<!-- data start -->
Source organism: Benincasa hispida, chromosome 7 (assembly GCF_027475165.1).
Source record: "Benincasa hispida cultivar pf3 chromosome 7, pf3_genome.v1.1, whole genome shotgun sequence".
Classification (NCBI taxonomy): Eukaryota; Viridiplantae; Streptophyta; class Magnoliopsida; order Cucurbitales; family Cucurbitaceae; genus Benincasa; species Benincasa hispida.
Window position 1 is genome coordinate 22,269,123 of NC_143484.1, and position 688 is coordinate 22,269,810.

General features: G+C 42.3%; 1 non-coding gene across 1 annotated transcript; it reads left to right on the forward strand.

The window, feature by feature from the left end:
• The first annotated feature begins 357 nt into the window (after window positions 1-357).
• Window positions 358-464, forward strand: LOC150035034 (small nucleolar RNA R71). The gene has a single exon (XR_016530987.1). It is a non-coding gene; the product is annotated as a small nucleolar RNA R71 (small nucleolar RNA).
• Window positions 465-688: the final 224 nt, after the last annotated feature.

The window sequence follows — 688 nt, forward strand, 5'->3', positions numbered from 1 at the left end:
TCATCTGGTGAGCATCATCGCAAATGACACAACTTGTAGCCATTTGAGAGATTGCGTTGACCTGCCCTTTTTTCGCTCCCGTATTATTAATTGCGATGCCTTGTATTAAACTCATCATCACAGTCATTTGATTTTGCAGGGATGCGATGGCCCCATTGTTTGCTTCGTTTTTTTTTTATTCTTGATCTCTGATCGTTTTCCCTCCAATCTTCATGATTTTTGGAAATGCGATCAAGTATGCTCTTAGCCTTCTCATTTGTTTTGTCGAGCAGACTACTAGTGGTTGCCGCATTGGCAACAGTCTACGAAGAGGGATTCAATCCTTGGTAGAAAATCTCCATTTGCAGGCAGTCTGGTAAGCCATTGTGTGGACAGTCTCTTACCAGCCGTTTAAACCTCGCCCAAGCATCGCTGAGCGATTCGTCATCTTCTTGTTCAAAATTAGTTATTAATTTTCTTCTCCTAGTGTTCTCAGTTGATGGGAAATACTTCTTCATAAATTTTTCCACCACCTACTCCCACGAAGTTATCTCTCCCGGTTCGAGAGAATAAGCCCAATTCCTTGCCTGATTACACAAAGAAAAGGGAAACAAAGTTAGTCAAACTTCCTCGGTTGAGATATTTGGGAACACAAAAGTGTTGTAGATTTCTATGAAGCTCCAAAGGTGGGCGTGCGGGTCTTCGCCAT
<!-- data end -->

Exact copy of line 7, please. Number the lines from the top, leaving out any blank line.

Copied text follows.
• The first annotated feature begins 357 nt into the window (after window positions 1-357).